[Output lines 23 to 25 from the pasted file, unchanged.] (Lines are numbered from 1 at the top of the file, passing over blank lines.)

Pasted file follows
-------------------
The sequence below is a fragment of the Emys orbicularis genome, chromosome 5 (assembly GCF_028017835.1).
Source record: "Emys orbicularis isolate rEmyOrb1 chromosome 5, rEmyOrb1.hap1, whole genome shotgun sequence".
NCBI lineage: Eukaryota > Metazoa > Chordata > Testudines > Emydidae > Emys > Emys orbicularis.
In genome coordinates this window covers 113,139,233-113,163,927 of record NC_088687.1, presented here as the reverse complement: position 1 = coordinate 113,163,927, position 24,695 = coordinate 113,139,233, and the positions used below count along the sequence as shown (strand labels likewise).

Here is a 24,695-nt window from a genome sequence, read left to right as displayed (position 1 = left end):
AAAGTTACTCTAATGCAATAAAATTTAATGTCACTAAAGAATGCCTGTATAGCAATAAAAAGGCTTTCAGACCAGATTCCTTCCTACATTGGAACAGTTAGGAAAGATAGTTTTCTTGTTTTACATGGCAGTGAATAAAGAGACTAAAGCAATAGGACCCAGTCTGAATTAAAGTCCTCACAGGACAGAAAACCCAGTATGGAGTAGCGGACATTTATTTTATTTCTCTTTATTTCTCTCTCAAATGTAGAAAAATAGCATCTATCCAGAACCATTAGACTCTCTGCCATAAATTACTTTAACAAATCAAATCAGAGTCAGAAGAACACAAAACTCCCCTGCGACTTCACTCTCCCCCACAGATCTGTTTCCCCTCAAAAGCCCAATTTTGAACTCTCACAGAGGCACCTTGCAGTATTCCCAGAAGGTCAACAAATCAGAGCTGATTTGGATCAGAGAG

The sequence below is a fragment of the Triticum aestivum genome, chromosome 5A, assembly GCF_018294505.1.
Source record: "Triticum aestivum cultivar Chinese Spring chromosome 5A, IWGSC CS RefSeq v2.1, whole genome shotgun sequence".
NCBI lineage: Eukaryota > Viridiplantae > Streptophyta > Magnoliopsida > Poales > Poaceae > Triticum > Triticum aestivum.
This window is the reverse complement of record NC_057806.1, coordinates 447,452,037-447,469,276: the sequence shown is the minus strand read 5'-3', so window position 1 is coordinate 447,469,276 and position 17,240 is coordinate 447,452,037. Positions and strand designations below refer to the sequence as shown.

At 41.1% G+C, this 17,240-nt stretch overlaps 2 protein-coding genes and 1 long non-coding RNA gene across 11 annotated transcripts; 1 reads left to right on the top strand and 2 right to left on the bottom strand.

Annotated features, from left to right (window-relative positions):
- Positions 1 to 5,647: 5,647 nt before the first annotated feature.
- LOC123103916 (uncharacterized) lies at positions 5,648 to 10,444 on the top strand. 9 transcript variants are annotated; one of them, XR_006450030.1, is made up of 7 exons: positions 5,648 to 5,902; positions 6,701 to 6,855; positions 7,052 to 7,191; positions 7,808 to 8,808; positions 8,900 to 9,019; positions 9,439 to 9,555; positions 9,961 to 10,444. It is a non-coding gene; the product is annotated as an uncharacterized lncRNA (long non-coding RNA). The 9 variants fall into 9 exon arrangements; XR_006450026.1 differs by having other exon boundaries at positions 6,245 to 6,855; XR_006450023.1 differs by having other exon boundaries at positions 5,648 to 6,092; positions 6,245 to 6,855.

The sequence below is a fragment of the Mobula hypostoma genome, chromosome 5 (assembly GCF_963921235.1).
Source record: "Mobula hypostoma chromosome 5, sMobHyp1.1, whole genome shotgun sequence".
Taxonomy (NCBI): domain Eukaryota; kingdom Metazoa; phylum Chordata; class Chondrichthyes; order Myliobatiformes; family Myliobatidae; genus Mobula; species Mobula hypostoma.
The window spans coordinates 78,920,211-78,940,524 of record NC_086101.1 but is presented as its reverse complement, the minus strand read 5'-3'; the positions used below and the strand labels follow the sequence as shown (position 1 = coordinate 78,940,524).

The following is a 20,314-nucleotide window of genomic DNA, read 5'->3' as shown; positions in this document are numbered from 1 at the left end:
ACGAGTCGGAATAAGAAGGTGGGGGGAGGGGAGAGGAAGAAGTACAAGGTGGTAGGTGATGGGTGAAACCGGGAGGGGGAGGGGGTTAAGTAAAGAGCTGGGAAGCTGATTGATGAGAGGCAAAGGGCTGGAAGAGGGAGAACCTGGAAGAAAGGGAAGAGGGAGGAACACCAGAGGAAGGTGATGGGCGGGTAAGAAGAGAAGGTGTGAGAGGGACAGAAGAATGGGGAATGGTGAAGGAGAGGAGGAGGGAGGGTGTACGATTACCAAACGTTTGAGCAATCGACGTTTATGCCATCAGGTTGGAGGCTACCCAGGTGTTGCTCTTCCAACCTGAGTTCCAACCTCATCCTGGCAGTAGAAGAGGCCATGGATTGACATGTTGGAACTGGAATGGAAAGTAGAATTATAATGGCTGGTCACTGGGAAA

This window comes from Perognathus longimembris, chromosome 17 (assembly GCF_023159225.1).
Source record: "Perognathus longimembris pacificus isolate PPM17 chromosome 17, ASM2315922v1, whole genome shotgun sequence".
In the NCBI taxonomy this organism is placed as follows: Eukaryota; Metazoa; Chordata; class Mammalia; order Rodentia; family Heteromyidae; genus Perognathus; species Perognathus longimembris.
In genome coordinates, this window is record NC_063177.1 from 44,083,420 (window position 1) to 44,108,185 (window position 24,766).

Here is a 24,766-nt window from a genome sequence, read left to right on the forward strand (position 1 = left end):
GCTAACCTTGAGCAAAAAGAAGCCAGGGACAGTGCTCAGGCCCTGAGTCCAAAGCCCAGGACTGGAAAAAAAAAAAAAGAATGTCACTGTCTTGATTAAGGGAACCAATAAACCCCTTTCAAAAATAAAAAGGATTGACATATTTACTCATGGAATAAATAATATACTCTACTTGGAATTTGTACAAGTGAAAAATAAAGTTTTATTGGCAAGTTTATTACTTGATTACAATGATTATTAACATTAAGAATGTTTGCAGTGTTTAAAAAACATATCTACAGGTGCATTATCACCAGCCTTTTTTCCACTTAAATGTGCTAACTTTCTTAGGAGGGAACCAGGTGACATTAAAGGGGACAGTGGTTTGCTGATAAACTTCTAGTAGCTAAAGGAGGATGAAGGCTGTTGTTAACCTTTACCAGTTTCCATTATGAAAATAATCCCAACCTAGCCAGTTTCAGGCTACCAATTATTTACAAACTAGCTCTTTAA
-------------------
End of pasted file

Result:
In the NCBI taxonomy this organism is placed as follows: Eukaryota; Metazoa; Chordata; class Mammalia; order Rodentia; family Heteromyidae; genus Perognathus; species Perognathus longimembris.
In genome coordinates, this window is record NC_063177.1 from 44,083,420 (window position 1) to 44,108,185 (window position 24,766).

Here is a 24,766-nt window from a genome sequence, read left to right on the forward strand (position 1 = left end):